New questions raised on how Wisconsin will protect lakes, drinking water

  The DNR collects $5 million to $7 million annually in fees from concentrated animal feeding operations, known as CAFOs, municipal sewer plants and private industry, but it typically keeps less than $90,000, with the rest going to the state’s general fund.

The DNR collects $5 million to $7 million annually in fees from concentrated animal feeding operations, known as CAFOs, municipal sewer plants and private industry, but it typically keeps less than $90,000, with the rest going to the state’s general fund.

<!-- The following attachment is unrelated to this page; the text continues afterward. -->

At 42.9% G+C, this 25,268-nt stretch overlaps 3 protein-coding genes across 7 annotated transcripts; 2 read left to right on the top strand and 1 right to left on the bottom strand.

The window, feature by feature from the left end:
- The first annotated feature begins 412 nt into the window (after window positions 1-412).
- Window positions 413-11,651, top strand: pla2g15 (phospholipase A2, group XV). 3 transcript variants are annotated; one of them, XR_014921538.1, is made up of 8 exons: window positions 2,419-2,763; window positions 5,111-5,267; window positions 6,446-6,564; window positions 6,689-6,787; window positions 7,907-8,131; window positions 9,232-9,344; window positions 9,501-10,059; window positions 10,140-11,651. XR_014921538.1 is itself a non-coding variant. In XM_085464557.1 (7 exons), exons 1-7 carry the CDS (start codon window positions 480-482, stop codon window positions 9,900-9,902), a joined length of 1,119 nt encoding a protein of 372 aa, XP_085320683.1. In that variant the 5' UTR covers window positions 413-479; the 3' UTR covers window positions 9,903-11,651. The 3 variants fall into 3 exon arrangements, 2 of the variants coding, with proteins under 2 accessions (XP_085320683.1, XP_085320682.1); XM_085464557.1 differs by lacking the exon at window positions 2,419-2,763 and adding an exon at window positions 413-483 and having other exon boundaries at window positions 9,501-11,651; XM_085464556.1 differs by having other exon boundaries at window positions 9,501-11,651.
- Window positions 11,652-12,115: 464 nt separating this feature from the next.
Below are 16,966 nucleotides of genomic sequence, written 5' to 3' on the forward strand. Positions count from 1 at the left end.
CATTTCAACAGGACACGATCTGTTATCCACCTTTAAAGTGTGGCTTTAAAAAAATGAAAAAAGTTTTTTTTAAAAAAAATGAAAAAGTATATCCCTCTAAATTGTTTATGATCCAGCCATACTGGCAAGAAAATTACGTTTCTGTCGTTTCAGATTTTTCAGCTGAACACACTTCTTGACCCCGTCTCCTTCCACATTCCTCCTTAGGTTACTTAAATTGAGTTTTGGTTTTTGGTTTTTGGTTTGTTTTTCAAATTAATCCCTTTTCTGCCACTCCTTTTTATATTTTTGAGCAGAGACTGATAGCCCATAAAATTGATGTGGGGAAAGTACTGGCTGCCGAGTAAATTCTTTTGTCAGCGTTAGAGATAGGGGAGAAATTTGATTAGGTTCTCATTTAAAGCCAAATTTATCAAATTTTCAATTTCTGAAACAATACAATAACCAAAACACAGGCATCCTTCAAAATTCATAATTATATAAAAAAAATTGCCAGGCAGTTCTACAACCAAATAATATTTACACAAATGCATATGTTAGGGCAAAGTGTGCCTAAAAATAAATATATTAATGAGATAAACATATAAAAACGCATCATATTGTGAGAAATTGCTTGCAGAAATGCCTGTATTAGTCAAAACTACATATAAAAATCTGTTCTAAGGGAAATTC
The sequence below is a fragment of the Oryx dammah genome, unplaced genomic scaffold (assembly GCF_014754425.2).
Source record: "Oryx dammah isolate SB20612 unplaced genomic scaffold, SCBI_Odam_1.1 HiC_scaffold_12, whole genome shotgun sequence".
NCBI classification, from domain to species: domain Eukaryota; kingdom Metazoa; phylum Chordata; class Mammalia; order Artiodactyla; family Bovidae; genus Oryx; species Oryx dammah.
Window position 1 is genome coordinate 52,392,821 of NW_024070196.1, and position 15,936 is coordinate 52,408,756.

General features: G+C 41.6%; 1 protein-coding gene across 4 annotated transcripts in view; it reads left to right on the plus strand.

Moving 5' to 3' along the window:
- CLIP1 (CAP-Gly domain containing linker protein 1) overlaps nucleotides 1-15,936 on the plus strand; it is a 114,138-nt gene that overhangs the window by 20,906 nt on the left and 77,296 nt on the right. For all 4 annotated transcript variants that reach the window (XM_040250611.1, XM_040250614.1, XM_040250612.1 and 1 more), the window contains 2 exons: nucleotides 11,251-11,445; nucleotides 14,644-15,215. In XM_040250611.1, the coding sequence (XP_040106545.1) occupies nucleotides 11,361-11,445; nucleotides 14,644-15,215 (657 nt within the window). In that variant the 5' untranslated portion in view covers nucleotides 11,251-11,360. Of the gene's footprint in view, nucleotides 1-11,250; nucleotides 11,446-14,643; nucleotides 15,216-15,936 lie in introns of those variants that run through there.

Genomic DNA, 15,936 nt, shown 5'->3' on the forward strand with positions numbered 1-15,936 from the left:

After years of complaints about tainted drinking water and weed-choked waterways, proposals for tighter state restrictions on industrial-scale dairy operations are in the works. Without adequate law enforcement, the state could slide back toward the polluted conditions that existed before enactment of the federal Clean Water Act in 1972, and he’s not sure the Legislature is prepared to make needed changes. “The people of this state believe in water quality. We brag about our lakes and rivers and having great places to fish in and swim in.”